The Philanthropists Who Think a Carbon Tax Offers the Best Way Forward on Climate Policy

National climate legislation doesn’t seem to have a snowball’s chance on the Senate floor. But a handful of philanthropists and market-savvy environmentalists hope a smart carbon tax might just be the kind of solution that can get some Republicans on board.

Carbon pricing, especially a carbon tax that charges for the true societal cost of burning fossil fuels, has long been a favorite idea among economists, including on both the left and the right, as well as certain circles of policy wonks. It will work, it’s economically efficient, and its reliance on market forces is more palatable to many than regulatory crackdowns, proponents say. 

But since the carbon tax’s cousin, cap-and-trade, fizzled in Congress in 2009 at the height of Obama’s Democratic majority, broad federal climate legislation has been more or less off the table. 

Meanwhile, the regulatory path to curb greenhouse gases that Obama has charted through executive action has set the stage for endless trench warfare in the states and courts. Other climate measures also rely on securing and defending a lot of small victories in multiple policy arenasbattles that are draining for climate funders and nonprofits. Truly reducing U.S. greenhouse gas emissions is going to require a bigger policy breakthrough. 

Larry Linden, the retired Goldman Sachs exec who has become a champion for market-based environmental solutions, thinks the carbon tax could be the next big step for national climate policy in the United States. His Linden Trust for Conservation is backing a $3 million project by the nonpartisan think tank Resources for the Future to make a neutral analysis of how a carbon tax would work. Other funders backing this project so far include the Rockefeller Family Fund and Roger and Vicki Sant. Roger Sant is a billionaire who made his fortune in the power industry and has served in the past as the chairman of the World Wildlife Fund-U.S.

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While Resources for the Future is ecumenical about legislative decisions, supporters clearly hope the three-year project will lend some political heft to the idea as a sound option for national climate legislation. 

The basic idea is imposing a federal tax on carbon so that those who use carbon-based fuels pay for some of the external impacts. If carbon pricing is appropriately more expensive, people won’t use as much, creating new demand for clean energy and products with a small carbon footprint. 

You can see why Larry Linden (who used to be chair of Resources for the Future) likes the idea. A former engineer and then finance guy, he’s all about tinkering with these complex systems to find solutions. His small foundation has emerged as a force in using markets and incentives to combat climate change and conserve threatened land. 

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You could call the push for a carbon tax a comeback, but the concept has never really gone away among a set of somewhat geeky advocates for climate policy. They love the mathematical elegance of this approach: “It is the logic of the market: That which is not paid for is overused,” says former Treasury Secretary Lawrence Summers in an op-ed endorsing a carbon tax. It's never easy to get economists on the same page, especially those who work in the public policy world. But a carbon tax has a lot fans, including at the American Enterprise Institute, which hosted a panel on the subject earlier this year.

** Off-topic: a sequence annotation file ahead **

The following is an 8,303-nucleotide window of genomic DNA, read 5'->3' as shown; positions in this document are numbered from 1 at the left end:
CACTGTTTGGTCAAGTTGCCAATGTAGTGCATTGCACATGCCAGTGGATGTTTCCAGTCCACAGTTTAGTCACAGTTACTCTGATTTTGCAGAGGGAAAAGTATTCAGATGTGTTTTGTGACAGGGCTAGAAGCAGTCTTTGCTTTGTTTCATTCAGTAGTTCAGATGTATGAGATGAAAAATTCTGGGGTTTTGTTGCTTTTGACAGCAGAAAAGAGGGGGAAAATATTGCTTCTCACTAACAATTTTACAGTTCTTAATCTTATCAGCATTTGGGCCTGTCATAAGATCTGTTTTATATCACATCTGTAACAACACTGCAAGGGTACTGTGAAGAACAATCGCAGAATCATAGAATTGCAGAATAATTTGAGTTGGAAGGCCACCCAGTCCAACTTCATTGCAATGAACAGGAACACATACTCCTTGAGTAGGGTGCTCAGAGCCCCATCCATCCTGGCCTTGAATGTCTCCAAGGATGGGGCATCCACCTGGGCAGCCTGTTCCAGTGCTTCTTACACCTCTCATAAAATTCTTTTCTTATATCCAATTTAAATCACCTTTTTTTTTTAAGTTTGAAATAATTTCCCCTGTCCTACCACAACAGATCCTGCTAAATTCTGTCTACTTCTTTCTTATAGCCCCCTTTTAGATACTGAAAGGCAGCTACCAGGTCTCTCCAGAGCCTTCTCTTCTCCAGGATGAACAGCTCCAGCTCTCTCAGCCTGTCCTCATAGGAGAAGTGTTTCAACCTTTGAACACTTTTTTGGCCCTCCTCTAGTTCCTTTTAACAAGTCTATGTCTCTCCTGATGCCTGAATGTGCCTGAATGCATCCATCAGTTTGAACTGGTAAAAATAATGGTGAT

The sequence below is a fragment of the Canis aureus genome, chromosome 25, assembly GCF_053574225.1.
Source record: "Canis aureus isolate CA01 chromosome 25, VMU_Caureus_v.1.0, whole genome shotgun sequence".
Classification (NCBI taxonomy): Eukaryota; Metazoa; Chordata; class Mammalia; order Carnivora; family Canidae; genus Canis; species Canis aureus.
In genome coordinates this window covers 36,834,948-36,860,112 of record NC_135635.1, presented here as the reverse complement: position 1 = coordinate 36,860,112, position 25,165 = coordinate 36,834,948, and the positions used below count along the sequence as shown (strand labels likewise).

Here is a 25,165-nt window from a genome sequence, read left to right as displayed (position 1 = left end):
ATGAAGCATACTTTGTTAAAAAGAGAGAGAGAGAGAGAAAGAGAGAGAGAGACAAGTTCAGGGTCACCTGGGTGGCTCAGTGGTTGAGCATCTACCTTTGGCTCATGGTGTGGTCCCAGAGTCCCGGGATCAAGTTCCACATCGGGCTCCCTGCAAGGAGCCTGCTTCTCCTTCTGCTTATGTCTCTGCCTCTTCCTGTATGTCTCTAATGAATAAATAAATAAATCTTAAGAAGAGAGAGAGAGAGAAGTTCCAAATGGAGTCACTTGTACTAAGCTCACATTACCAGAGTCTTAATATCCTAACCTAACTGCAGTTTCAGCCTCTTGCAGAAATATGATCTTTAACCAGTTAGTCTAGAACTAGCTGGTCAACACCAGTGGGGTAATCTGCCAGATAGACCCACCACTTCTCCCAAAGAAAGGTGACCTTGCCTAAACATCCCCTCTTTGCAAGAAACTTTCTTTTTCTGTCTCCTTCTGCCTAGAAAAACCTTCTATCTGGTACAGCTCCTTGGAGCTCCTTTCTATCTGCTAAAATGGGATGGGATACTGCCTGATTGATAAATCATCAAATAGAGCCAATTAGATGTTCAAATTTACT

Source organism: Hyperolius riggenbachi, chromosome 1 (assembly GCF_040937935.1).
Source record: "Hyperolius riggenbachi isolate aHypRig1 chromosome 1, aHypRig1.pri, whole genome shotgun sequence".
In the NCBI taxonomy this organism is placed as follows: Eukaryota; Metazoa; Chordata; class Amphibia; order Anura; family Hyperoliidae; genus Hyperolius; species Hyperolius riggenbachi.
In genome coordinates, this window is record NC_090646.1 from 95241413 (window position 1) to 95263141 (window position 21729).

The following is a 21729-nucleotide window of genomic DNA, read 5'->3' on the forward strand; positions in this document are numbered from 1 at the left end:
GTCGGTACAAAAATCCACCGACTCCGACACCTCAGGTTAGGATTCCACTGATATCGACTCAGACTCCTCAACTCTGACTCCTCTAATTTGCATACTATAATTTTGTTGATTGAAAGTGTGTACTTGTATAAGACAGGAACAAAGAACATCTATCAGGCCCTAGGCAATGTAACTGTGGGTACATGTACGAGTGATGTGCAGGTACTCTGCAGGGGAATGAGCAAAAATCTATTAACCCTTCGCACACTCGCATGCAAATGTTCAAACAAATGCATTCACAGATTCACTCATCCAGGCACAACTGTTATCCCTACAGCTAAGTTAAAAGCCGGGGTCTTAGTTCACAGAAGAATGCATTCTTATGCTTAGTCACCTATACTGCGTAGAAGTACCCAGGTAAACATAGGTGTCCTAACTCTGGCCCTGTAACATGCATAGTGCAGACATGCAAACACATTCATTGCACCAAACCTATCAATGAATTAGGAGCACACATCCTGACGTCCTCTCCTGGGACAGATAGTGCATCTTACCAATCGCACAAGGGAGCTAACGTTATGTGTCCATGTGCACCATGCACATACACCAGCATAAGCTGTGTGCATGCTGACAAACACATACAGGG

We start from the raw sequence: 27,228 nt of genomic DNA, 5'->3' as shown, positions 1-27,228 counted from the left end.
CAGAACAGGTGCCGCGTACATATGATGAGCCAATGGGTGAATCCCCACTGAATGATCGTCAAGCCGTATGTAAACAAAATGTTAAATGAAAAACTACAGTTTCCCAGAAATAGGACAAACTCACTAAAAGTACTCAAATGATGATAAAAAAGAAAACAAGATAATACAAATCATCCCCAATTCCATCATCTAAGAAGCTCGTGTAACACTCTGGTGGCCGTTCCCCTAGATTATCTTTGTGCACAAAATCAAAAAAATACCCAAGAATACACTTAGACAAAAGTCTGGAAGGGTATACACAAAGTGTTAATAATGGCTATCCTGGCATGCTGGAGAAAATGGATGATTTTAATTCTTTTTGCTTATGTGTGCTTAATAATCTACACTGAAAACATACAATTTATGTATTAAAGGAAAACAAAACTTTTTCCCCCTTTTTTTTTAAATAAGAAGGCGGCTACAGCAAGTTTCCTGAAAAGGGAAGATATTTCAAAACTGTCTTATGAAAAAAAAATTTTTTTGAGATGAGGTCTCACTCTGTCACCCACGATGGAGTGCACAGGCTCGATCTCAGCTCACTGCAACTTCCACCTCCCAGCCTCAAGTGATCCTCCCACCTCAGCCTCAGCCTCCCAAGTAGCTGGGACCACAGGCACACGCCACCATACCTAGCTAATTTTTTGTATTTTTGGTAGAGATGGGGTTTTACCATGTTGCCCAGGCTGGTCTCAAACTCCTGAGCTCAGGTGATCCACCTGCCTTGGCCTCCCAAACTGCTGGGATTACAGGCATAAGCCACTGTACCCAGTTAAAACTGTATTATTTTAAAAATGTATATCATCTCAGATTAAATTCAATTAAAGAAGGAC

There are some factors in the current landscape that make its supporters think it’s a good time to push harder on a carbon tax: 

  • There’s a perception that some Republicans are starting to crack on acknowledging climate change as a problem. A carbon tax could be branded as a capitalist solution they can embrace, an escape from the corner they’ve backed themselves into. The Linden Trust for Conservation is building support across the political spectrum for such a tax.
  • Oil prices are low. A carbon tax that raises prices wouldn’t be felt as much by consumers.
  • There’s language in Obama’s EPA emissions regulations that could open the door for states to use carbon taxes. 
  • Congress has lately moved toward tax reform, which could open a window for enacting a carbon tax—possibly as way to offset cuts in the corporate tax rate. 
  • Global support is increasing, even in the energy industry. Six of Europe’s largest oil and gas firms sent a letter to the U.N. in support of carbon pricing. 

Should a carbon tax go forward, the Resources for the Future project hopes to thoroughly address the question of what, exactly, happens to the money. 

Some support a revenue-neutral carbon tax, meaning revenue does not go to government programs that would cause Republicans to recoil. But there’s also a fear that a carbon tax would worsen wealth inequality, by passing the extra cost of carbon onto the backs of workers and consumers. 

A recent report by RFF modeled the impacts of different scenarios, such as cutting taxes on capital income, cutting taxes on labor income, or—the favorite progressive option—just cutting straight checks to regular old Americans.

As you can see, there’s potential for a carbon tax to be a political crowd pleaser or an ideological meltdown. But the donors and thought leaders driving the idea hope that it's a clever enough solution that it might escape the jaws of American partisan politics.

It will be interesting to see if more funders get behind the push for a carbon tax. Climate funders have a lot of irons in the fire right now, particularly with all the regulatory battles going on and the "war on coal." Which among them has the bandwidth for expanding the national climate agenda? 

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